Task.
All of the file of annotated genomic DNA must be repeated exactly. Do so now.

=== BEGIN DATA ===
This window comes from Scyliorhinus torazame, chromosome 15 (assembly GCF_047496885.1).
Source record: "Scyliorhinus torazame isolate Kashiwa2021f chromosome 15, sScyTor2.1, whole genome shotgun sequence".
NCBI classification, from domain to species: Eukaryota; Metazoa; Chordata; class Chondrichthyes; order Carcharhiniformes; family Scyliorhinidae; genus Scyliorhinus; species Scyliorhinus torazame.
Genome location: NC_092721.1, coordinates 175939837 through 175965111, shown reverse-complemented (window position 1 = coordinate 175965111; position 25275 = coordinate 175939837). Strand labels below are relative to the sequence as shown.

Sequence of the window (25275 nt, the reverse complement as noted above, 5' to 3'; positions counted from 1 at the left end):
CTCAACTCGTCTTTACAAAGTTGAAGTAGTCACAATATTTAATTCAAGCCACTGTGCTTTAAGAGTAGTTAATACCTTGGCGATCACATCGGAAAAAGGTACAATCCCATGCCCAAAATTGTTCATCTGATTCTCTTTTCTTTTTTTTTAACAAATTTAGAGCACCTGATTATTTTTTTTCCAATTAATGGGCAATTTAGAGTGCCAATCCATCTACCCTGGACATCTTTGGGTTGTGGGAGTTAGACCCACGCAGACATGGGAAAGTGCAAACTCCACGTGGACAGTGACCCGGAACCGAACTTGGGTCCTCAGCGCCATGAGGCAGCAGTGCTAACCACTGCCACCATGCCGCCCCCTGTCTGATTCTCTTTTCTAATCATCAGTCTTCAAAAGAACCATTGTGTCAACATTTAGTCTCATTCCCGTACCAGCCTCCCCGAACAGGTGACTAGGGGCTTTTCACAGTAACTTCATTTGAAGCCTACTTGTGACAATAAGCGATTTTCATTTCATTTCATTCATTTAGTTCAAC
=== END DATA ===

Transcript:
This window comes from Scyliorhinus torazame, chromosome 15 (assembly GCF_047496885.1).
Source record: "Scyliorhinus torazame isolate Kashiwa2021f chromosome 15, sScyTor2.1, whole genome shotgun sequence".
NCBI classification, from domain to species: Eukaryota; Metazoa; Chordata; class Chondrichthyes; order Carcharhiniformes; family Scyliorhinidae; genus Scyliorhinus; species Scyliorhinus torazame.
Genome location: NC_092721.1, coordinates 175939837 through 175965111, shown reverse-complemented (window position 1 = coordinate 175965111; position 25275 = coordinate 175939837). Strand labels below are relative to the sequence as shown.

Sequence of the window (25275 nt, the reverse complement as noted above, 5' to 3'; positions counted from 1 at the left end):
CTCAACTCGTCTTTACAAAGTTGAAGTAGTCACAATATTTAATTCAAGCCACTGTGCTTTAAGAGTAGTTAATACCTTGGCGATCACATCGGAAAAAGGTACAATCCCATGCCCAAAATTGTTCATCTGATTCTCTTTTCTTTTTTTTTAACAAATTTAGAGCACCTGATTATTTTTTTTCCAATTAATGGGCAATTTAGAGTGCCAATCCATCTACCCTGGACATCTTTGGGTTGTGGGAGTTAGACCCACGCAGACATGGGAAAGTGCAAACTCCACGTGGACAGTGACCCGGAACCGAACTTGGGTCCTCAGCGCCATGAGGCAGCAGTGCTAACCACTGCCACCATGCCGCCCCCTGTCTGATTCTCTTTTCTAATCATCAGTCTTCAAAAGAACCATTGTGTCAACATTTAGTCTCATTCCCGTACCAGCCTCCCCGAACAGGTGACTAGGGGCTTTTCACAGTAACTTCATTTGAAGCCTACTTGTGACAATAAGCGATTTTCATTTCATTTCATTCATTTAGTTCAAC